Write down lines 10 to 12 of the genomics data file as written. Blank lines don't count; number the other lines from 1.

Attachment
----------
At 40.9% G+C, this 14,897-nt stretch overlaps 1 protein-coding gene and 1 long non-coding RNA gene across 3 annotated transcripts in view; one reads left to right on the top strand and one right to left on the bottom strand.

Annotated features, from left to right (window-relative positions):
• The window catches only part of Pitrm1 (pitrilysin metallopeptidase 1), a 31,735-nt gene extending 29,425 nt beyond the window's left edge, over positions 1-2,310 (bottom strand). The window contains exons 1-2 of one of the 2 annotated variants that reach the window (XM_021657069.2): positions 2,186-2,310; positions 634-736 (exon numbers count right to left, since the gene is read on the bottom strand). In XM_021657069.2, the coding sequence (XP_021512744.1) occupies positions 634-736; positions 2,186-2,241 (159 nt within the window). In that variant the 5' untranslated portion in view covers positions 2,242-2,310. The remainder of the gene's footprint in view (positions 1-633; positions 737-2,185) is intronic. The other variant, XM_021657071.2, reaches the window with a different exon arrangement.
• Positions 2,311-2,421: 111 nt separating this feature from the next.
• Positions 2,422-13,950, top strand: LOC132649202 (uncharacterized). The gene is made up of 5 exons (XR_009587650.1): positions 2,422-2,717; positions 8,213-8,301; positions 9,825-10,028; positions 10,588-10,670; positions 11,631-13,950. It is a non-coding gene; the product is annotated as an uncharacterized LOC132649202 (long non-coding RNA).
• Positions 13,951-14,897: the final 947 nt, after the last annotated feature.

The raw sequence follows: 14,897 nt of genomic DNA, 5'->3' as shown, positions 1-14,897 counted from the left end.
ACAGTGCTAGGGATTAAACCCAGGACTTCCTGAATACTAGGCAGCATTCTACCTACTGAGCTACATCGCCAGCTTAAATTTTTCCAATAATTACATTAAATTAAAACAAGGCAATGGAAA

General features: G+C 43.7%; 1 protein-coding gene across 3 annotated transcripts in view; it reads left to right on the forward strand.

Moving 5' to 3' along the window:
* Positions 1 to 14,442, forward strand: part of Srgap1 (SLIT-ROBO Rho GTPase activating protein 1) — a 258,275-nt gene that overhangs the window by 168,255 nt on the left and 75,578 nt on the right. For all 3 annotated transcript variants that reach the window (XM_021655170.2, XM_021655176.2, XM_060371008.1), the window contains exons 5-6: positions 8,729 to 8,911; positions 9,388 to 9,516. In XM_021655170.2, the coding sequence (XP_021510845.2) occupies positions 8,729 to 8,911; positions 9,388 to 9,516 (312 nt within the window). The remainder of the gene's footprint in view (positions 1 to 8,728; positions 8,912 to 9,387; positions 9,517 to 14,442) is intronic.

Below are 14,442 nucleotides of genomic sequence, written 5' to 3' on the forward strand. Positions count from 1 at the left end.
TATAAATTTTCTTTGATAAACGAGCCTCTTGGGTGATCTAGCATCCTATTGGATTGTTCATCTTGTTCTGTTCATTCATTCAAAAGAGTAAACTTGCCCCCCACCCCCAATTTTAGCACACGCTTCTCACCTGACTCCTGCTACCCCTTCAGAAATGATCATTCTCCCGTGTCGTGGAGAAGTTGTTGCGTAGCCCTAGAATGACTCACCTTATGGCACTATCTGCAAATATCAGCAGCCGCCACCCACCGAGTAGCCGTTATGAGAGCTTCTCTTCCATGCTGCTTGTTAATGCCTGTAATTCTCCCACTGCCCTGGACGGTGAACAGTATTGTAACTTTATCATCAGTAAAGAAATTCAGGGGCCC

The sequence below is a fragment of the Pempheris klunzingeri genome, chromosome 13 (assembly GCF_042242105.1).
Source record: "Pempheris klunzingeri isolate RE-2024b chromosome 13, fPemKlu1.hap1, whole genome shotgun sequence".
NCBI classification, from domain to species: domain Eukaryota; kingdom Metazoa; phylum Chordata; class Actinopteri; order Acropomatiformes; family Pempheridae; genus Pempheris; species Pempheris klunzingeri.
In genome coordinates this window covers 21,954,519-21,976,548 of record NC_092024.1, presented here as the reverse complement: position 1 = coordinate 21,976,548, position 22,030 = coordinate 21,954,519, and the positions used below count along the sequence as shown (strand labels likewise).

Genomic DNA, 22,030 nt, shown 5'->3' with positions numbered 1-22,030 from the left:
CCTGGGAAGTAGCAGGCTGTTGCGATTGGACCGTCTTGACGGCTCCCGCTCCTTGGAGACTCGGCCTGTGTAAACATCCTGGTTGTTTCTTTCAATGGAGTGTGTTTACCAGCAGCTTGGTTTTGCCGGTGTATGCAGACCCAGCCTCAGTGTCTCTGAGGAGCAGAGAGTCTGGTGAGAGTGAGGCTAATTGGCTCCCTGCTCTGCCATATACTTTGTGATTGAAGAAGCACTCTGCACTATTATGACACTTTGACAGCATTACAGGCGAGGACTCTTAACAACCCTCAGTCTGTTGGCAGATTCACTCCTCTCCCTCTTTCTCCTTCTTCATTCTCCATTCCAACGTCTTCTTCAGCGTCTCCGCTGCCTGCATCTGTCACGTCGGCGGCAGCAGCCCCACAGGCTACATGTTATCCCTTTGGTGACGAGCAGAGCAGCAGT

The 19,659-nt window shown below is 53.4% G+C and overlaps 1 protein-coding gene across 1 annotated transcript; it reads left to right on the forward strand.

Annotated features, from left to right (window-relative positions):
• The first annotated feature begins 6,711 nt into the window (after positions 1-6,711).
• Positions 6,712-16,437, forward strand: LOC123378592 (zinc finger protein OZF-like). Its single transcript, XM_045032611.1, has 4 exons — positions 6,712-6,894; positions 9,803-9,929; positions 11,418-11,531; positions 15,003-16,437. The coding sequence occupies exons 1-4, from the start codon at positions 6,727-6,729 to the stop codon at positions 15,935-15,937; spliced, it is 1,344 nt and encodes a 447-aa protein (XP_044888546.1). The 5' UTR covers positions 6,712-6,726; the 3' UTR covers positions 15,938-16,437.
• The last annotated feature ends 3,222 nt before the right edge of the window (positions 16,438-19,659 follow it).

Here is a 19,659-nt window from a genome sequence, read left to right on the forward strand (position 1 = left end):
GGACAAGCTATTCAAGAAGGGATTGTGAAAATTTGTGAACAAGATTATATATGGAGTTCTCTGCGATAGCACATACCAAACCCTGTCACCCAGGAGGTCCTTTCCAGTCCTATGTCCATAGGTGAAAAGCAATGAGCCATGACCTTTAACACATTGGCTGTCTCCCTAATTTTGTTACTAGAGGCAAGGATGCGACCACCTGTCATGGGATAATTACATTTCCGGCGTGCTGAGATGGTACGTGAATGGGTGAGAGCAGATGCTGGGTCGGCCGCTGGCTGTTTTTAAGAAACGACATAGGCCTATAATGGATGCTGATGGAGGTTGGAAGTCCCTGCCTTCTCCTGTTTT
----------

Moving 5' to 3' along the window:
* Positions 1 to 14,442, forward strand: part of Srgap1 (SLIT-ROBO Rho GTPase activating protein 1) — a 258,275-nt gene that overhangs the window by 168,255 nt on the left and 75,578 nt on the right. For all 3 annotated transcript variants that reach the window (XM_021655170.2, XM_021655176.2, XM_060371008.1), the window contains exons 5-6: positions 8,729 to 8,911; positions 9,388 to 9,516. In XM_021655170.2, the coding sequence (XP_021510845.2) occupies positions 8,729 to 8,911; positions 9,388 to 9,516 (312 nt within the window). The remainder of the gene's footprint in view (positions 1 to 8,728; positions 8,912 to 9,387; positions 9,517 to 14,442) is intronic.

Below are 14,442 nucleotides of genomic sequence, written 5' to 3' on the forward strand. Positions count from 1 at the left end.